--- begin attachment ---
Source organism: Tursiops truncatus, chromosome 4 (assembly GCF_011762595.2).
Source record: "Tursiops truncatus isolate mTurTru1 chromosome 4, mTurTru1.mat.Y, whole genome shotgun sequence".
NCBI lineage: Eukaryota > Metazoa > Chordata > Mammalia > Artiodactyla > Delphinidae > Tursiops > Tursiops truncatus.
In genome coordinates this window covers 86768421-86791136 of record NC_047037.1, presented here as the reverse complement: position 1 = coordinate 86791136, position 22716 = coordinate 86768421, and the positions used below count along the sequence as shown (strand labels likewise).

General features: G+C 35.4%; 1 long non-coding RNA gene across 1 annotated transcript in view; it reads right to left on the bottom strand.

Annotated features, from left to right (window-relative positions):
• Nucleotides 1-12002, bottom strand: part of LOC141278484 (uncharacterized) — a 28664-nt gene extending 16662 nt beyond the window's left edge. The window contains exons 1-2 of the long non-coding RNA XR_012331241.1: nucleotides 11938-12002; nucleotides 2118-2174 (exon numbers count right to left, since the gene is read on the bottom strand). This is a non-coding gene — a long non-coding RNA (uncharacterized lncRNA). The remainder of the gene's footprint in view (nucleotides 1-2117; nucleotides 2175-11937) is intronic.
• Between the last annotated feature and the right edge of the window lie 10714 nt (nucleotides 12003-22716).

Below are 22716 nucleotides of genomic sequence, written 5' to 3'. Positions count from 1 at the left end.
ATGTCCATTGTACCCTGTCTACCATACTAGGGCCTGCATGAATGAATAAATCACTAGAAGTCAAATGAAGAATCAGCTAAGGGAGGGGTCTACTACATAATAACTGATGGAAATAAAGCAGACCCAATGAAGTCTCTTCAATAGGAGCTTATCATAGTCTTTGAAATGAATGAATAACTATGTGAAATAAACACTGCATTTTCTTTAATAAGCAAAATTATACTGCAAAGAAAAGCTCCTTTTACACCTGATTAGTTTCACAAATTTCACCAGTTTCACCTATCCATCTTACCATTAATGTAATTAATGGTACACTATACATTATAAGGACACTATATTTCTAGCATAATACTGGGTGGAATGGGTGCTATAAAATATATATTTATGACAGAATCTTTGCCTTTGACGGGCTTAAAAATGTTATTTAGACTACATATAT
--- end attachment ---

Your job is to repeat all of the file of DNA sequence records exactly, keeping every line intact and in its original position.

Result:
Source organism: Tursiops truncatus, chromosome 4 (assembly GCF_011762595.2).
Source record: "Tursiops truncatus isolate mTurTru1 chromosome 4, mTurTru1.mat.Y, whole genome shotgun sequence".
NCBI lineage: Eukaryota > Metazoa > Chordata > Mammalia > Artiodactyla > Delphinidae > Tursiops > Tursiops truncatus.
In genome coordinates this window covers 86768421-86791136 of record NC_047037.1, presented here as the reverse complement: position 1 = coordinate 86791136, position 22716 = coordinate 86768421, and the positions used below count along the sequence as shown (strand labels likewise).

General features: G+C 35.4%; 1 long non-coding RNA gene across 1 annotated transcript in view; it reads right to left on the bottom strand.

Annotated features, from left to right (window-relative positions):
• Nucleotides 1-12002, bottom strand: part of LOC141278484 (uncharacterized) — a 28664-nt gene extending 16662 nt beyond the window's left edge. The window contains exons 1-2 of the long non-coding RNA XR_012331241.1: nucleotides 11938-12002; nucleotides 2118-2174 (exon numbers count right to left, since the gene is read on the bottom strand). This is a non-coding gene — a long non-coding RNA (uncharacterized lncRNA). The remainder of the gene's footprint in view (nucleotides 1-2117; nucleotides 2175-11937) is intronic.
• Between the last annotated feature and the right edge of the window lie 10714 nt (nucleotides 12003-22716).

Below are 22716 nucleotides of genomic sequence, written 5' to 3'. Positions count from 1 at the left end.
ATGTCCATTGTACCCTGTCTACCATACTAGGGCCTGCATGAATGAATAAATCACTAGAAGTCAAATGAAGAATCAGCTAAGGGAGGGGTCTACTACATAATAACTGATGGAAATAAAGCAGACCCAATGAAGTCTCTTCAATAGGAGCTTATCATAGTCTTTGAAATGAATGAATAACTATGTGAAATAAACACTGCATTTTCTTTAATAAGCAAAATTATACTGCAAAGAAAAGCTCCTTTTACACCTGATTAGTTTCACAAATTTCACCAGTTTCACCTATCCATCTTACCATTAATGTAATTAATGGTACACTATACATTATAAGGACACTATATTTCTAGCATAATACTGGGTGGAATGGGTGCTATAAAATATATATTTATGACAGAATCTTTGCCTTTGACGGGCTTAAAAATGTTATTTAGACTACATATAT